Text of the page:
IN THE GARDEN: Taking the time to care for trees will pay dividends

Tuesday, June 19, 2018 - 10:34

We have just celebrated Arbor Day, which is designated on April 26 every year. The garden clubs in Alaska however do not recommend planting of trees in spring until late May when the ground is thawed sufficiently.

Trees are an essential component of our environment. When trees are properly planted and cared for, they increase property values with their beauty. They also provide oxygen and remove carbon dioxide and pollutants from our air and reduce reflection and glare. Trees work with the environment to moderate the effects of heat and sound reduction. The proper placement of trees can also direct and reduce wind speed in the landscape. Soil erosion is controlled by trees as they function as a giant sponge, holding the water in their roots. This recharges springs, aquifers and streams.

Privacy is another reason we plant trees. While emphasizing pleasant views, they also block out unwanted ones. Trees contribute to the quality of life of people living in more densely populated areas. The aesthetic value of trees makes our life more beautiful and pleasant; their beauty nourishes our spirit and has been said to increase healing in hospitalized patients observing them outside their hospital rooms.

Trees provide natural habitat for birds and wildlife. We benefit greatly from our forests that provide habitat for a large number of wildlife species here in Alaska. Loss of this habitat harms our wildlife.

One of the most important aspects of growing trees successfully has to do with site selection and the reason you want to plant the tree. Do you need a winter wind break, summer cooling site or sound barrier? The larger the tree, the greater the cooling effect.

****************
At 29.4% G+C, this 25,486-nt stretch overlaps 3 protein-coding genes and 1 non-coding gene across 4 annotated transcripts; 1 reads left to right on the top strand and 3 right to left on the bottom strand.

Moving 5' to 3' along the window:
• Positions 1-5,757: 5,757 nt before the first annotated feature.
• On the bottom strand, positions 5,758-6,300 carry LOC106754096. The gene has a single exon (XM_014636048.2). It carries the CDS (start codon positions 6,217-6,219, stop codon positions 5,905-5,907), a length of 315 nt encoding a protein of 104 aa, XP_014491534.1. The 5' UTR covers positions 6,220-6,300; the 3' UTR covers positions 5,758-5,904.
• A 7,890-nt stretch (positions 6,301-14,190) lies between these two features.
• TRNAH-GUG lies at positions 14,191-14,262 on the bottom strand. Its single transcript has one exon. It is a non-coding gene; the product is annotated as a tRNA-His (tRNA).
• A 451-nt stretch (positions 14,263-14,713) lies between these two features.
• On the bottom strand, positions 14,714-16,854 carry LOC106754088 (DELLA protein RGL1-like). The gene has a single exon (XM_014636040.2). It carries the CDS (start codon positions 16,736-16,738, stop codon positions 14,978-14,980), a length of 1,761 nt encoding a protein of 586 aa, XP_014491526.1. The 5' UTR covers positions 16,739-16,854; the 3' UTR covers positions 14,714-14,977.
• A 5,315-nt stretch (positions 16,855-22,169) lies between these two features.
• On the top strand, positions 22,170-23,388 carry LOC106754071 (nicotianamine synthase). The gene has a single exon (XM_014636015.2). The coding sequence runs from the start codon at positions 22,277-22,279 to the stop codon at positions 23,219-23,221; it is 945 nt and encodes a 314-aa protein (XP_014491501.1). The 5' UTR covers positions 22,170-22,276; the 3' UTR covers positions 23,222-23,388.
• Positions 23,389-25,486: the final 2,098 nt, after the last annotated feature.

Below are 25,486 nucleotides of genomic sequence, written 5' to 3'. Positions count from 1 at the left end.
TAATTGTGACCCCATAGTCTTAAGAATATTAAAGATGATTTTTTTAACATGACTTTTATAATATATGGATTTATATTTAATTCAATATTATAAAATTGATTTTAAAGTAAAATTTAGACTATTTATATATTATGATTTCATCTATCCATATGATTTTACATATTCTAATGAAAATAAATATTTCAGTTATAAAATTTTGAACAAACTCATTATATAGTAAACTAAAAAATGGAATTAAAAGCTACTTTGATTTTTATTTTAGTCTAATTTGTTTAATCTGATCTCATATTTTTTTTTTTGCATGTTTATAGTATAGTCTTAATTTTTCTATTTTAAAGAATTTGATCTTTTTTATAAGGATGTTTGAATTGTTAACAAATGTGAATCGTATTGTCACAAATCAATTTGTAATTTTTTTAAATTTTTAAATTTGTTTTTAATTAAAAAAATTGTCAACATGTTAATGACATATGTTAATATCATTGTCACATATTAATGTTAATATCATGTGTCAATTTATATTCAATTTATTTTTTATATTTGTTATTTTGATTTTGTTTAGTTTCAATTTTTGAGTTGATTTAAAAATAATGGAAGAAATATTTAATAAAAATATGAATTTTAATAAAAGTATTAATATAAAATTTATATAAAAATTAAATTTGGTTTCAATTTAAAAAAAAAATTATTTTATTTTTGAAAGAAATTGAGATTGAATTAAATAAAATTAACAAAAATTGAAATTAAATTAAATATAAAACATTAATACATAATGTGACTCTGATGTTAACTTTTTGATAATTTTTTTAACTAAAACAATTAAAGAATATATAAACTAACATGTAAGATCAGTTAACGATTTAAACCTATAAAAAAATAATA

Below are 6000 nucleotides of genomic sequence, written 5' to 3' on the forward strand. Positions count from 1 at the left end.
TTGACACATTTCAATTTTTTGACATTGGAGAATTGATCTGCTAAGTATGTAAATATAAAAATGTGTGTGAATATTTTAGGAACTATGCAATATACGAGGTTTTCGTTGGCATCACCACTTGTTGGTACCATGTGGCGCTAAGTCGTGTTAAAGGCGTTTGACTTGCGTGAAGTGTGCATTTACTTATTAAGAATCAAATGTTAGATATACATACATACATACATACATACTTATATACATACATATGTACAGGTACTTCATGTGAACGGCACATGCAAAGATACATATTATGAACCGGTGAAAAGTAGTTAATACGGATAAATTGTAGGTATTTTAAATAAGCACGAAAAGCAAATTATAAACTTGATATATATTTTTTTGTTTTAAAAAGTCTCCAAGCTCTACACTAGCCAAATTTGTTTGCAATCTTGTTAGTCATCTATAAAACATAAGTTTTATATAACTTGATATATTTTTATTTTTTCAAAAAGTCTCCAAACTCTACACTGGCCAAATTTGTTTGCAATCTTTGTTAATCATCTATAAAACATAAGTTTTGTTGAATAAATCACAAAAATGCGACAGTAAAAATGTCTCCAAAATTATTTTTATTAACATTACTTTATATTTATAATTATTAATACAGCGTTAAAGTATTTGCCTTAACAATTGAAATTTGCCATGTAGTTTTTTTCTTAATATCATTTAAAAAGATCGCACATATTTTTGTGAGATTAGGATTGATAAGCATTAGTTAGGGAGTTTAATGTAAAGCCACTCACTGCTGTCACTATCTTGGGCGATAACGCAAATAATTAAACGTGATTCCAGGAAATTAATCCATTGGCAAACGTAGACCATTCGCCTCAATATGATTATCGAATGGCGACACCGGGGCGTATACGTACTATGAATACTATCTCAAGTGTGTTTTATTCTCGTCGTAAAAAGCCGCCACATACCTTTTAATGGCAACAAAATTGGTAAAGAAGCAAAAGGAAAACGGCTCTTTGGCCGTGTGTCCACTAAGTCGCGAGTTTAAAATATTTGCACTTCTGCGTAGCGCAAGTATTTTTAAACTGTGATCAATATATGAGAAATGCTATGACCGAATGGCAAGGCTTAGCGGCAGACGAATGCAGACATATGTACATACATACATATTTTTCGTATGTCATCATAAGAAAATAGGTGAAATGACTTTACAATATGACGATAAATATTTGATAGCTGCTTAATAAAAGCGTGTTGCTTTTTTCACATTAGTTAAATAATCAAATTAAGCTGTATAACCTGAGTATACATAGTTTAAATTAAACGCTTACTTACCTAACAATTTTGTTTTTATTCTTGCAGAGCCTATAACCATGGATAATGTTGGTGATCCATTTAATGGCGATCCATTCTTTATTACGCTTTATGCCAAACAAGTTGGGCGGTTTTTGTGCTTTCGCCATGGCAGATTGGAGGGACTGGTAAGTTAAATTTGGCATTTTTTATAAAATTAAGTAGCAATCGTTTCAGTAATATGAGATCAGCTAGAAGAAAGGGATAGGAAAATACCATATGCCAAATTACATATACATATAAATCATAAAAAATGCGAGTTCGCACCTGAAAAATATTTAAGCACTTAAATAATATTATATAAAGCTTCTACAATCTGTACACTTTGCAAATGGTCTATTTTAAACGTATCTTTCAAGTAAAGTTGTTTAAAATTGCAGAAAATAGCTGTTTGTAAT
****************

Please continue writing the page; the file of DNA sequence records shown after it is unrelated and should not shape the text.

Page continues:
When planting a tree, you should consider the following considerations. Do not plant near wires or where pedestrians need to walk. The blocking of vision of a driver or a cyclist entering a roadway is a common mistake when planting trees. Many times there isn’t enough thought put into how large a tree can grow, crowding or competition for nutrients.

Overcrowding can also compromise a tree’s ability to receive light and show off, becoming all that it can be. A tree needs sun light to perform the needed photosynthesis that is required by the tree to live. Pick trees that are easily adaptable to our climate and soil conditions. Consider the tree’s mature height and shape and how it will fit into your landscape in the years to come.

Water is a critical factor in a tree’s survival the first year. Continue deep watering for at least five years. You will want to keep string trimmers and lawn mowers away from the tree’s trunk. Prune dead or injured branches immediately. Pruning should be done to shape and maintain size while young. It is not ever recommended to top a tree to reduce height. You should consult an arborist, which is a tree professional for large tree-pruning jobs, removing hazardous trees or treating insect and disease problems. Never prune trees near utility wires. Call your electric utility as they are experts at this job.

It seems to me that simple obvious considerations are not observed all over town in plantings along our roadways and parks, which results in the removal of trees due to unforeseen consequences of lack of care: road view blockage, overgrowth, root spread, street and sidewalk cracks, building foundation damage, and trees growing into fences resulting in disfigurement are just a few problems that have been observed. Another very sad result of lack of follow-up care is the initial tree collars not being removed after the one year recommendation. These collars dig into the trees, resulting in the disfigurement, production of suckers and eventually the death of the trees as they frantically attempt to survive. We have a responsibility to care for these plantings of trees, which includes routine pruning, nutrition requirements and disease prevention and treatment. Roots go out, it is said, one and a half times the height of a tree in search of water and nutrition.

Assistance is available locally for questions on the planting of trees on species, transplanting and maintenance and care from our local nurseries and professional arborists, The Cooperative Extension Service, as well as the State Forestry and Conservation departments are all resources for residents. As you prepare to plant a tree on your property that can last a lifetime, please consider these above suggestions and responsibilities as a caretaker of a tree.

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